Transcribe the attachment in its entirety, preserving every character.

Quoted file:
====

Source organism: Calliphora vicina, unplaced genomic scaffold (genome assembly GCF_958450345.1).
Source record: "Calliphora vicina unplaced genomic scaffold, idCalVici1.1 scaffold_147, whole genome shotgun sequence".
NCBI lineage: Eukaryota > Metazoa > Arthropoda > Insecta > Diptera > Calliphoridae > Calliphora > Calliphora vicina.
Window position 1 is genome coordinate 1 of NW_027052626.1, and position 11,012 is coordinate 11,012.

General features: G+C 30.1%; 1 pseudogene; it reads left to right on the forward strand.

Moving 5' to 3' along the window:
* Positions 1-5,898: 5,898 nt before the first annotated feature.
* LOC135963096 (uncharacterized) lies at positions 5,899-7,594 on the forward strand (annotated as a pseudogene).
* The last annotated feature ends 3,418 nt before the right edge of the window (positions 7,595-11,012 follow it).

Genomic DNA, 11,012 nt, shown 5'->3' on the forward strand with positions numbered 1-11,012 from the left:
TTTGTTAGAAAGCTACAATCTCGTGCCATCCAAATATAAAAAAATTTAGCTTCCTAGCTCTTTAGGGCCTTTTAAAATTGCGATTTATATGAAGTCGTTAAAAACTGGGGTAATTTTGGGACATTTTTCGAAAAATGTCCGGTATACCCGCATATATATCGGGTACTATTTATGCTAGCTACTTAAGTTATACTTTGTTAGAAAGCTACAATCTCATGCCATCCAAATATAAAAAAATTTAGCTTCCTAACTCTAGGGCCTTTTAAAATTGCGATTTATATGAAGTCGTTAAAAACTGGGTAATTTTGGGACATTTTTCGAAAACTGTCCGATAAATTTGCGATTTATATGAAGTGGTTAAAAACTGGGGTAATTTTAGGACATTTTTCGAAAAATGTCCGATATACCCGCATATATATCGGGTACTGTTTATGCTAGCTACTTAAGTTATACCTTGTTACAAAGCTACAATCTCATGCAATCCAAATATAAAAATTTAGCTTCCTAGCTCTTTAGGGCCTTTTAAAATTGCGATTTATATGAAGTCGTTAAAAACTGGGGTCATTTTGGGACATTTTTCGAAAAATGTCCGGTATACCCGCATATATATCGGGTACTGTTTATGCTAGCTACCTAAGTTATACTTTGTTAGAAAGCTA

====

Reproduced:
Source organism: Calliphora vicina, unplaced genomic scaffold (genome assembly GCF_958450345.1).
Source record: "Calliphora vicina unplaced genomic scaffold, idCalVici1.1 scaffold_147, whole genome shotgun sequence".
NCBI lineage: Eukaryota > Metazoa > Arthropoda > Insecta > Diptera > Calliphoridae > Calliphora > Calliphora vicina.
Window position 1 is genome coordinate 1 of NW_027052626.1, and position 11,012 is coordinate 11,012.

General features: G+C 30.1%; 1 pseudogene; it reads left to right on the forward strand.

Moving 5' to 3' along the window:
* Positions 1-5,898: 5,898 nt before the first annotated feature.
* LOC135963096 (uncharacterized) lies at positions 5,899-7,594 on the forward strand (annotated as a pseudogene).
* The last annotated feature ends 3,418 nt before the right edge of the window (positions 7,595-11,012 follow it).

Genomic DNA, 11,012 nt, shown 5'->3' on the forward strand with positions numbered 1-11,012 from the left:
TTTGTTAGAAAGCTACAATCTCGTGCCATCCAAATATAAAAAAATTTAGCTTCCTAGCTCTTTAGGGCCTTTTAAAATTGCGATTTATATGAAGTCGTTAAAAACTGGGGTAATTTTGGGACATTTTTCGAAAAATGTCCGGTATACCCGCATATATATCGGGTACTATTTATGCTAGCTACTTAAGTTATACTTTGTTAGAAAGCTACAATCTCATGCCATCCAAATATAAAAAAATTTAGCTTCCTAACTCTAGGGCCTTTTAAAATTGCGATTTATATGAAGTCGTTAAAAACTGGGTAATTTTGGGACATTTTTCGAAAACTGTCCGATAAATTTGCGATTTATATGAAGTGGTTAAAAACTGGGGTAATTTTAGGACATTTTTCGAAAAATGTCCGATATACCCGCATATATATCGGGTACTGTTTATGCTAGCTACTTAAGTTATACCTTGTTACAAAGCTACAATCTCATGCAATCCAAATATAAAAATTTAGCTTCCTAGCTCTTTAGGGCCTTTTAAAATTGCGATTTATATGAAGTCGTTAAAAACTGGGGTCATTTTGGGACATTTTTCGAAAAATGTCCGGTATACCCGCATATATATCGGGTACTGTTTATGCTAGCTACCTAAGTTATACTTTGTTAGAAAGCTA